Less than six months, several dose reductions and blood transfusions later, you had to conclude that not only the PARP inhibitor nearly killed me and made my life a misery but apparently it never worked at all. Oops. 

That was when you recommended more chemotherapy. A third course because I responded “well” to the previous two. You said it could give me a year; maybe more. It was June 2020, two years after you told me my cancer was incurable, almost to the day.

“Well” of course is a relative term both when we’re talking about ‘responding well to treatment’ and ‘the treatment being well-tolerated’.

The first chemotherapy you gave me had 80 % chance of working. I remember this because I asked you what if I was one of the 20 % and you said we were not going to talk about that now. You said that often in the past three years; we never talked about what would happen when your treatment didn’t work. You always simply said that you had lots of other treatments. I was never an assertive person; and although it did rather bother me that I was expected to make treatment decisions without having the full picture, I never rebelled.

The second chemotherapy, which I had to undergo when I became disqualified for the clinical trial to get the PARP inhibitor owing to a very nasty complication that you forgot even to warn me about, only had 60 % chance to work. 

But I was lucky. I responded “well” to both: that’s to say, each chemotherapy bought me just about half a year, which is the minimum for it to be considered a success. Not that the cancer ever went into remission, oh no, not that; but it was knocked back and stopped growing for half a year. I could have even enjoyed those half years if I was ever allowed to recover from the side effects of chemotherapy. Instead, each time I immediately had to go onto another debilitating therapy: hormone therapy first, then the PARP inhibitor.

And so you now recommended me a third course of chemotherapy. You said that if I didn’t take it, I had less than half a year to live; but if I did, you were confident I could live at least a year; it could be followed by a fourth and a fifth – yes, there’s even a fifth! – course of chemotherapy. You described this third course of chemo as well tolerated and with a good success rate. 

Well, the ‘good’ success rate is 30 %. 

As for well tolerated: unfortunately you described every treatment I underwent so far as well tolerated. Perhaps you’d tolerate them well; for myself, I can see little difference in the amount of suffering the cancer caused me and the amount of suffering your treatments caused me.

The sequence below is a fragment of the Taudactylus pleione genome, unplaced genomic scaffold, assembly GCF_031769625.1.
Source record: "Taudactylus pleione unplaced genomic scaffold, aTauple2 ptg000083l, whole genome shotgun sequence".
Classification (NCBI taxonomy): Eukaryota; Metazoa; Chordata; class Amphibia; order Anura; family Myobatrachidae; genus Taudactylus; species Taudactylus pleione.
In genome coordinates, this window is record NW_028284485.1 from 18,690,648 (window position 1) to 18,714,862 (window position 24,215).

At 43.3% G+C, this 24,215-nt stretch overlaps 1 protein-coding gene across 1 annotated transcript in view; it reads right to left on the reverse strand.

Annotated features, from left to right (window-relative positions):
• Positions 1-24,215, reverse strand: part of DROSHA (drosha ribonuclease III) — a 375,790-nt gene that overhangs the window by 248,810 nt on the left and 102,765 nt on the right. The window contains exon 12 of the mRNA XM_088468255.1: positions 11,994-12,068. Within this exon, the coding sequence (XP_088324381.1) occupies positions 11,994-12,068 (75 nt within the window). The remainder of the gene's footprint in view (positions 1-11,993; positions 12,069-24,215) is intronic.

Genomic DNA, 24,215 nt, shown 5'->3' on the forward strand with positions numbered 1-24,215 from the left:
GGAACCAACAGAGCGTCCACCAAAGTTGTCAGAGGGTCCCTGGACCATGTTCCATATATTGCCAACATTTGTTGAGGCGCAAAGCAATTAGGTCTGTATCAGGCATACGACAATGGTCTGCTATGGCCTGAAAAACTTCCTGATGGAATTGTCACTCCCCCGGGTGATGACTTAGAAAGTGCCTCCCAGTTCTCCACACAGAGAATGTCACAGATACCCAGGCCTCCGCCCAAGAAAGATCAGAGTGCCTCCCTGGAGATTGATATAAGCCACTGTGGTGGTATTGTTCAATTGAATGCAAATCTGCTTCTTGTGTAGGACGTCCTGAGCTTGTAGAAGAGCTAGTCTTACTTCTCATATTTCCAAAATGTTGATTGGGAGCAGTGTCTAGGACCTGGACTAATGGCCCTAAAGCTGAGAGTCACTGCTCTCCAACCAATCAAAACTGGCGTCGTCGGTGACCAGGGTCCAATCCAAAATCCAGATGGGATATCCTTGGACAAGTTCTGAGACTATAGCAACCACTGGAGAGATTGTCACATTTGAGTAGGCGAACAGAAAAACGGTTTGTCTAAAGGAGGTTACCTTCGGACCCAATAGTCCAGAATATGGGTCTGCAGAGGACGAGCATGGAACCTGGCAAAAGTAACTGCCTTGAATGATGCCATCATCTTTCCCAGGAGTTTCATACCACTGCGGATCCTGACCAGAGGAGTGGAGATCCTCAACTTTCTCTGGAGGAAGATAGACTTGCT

When I objected that I’m now seriously allergic to one of the chemotherapy agents involved, you said I could be admitted to the hospital for chemotherapy, instead of having the chemo as an outpatient. 

Well, I’ve been on the oncology ward before; I know what it’s like. There’s always somebody screaming in pain or having hysterics at 4 o’clock in the morning; I get woken up every 3 hours throughout the night to have my blood pressure taken although never in my entire life, and that includes the moment when I was told that I had incurable cancer, was there anything wrong with my blood pressure. And when I said to the nurse, I don’t mind you taking my blood pressure if I’m awake but if by some miracle I’m actually managing to get some sleep please, please don’t wake me up to take it – well, then I got woken up so that I could confirm that I really didn’t want my blood pressure taken at 3 o’clock in the morning. Kafka wouldn’t have been able to think it up.

You said on day 1 I would go to hospital and have my first drug and be ill for a week; on day 8 I‘d have the second and be ill for another week; on day 21 we’d start all over again. To repeat six times; as a minimum I’d be very unwell for two weeks out of every three for the next half year. And I know from experience that chemotherapy side effects are cumulative: I finished the second course of chemotherapy more than a year ago now and I still continue getting stupider. My brain cells are still dying.

So I said, thank you, doctor, but no, thank you.

You seemed to take it quite well, at first. We agreed I would think about it and discuss it with my family, and you’d phone in a week’s time. You phoned a day later than you said you would, when I was not expecting the call and as a consequence I had difficulty to collect my thoughts but my decision was unchanged. When I explained I wanted this summer without doctors, you tolerantly agreed; then tried to schedule me for a scan and another appointment in mid-August. After some haggling, we agreed to put it off till September.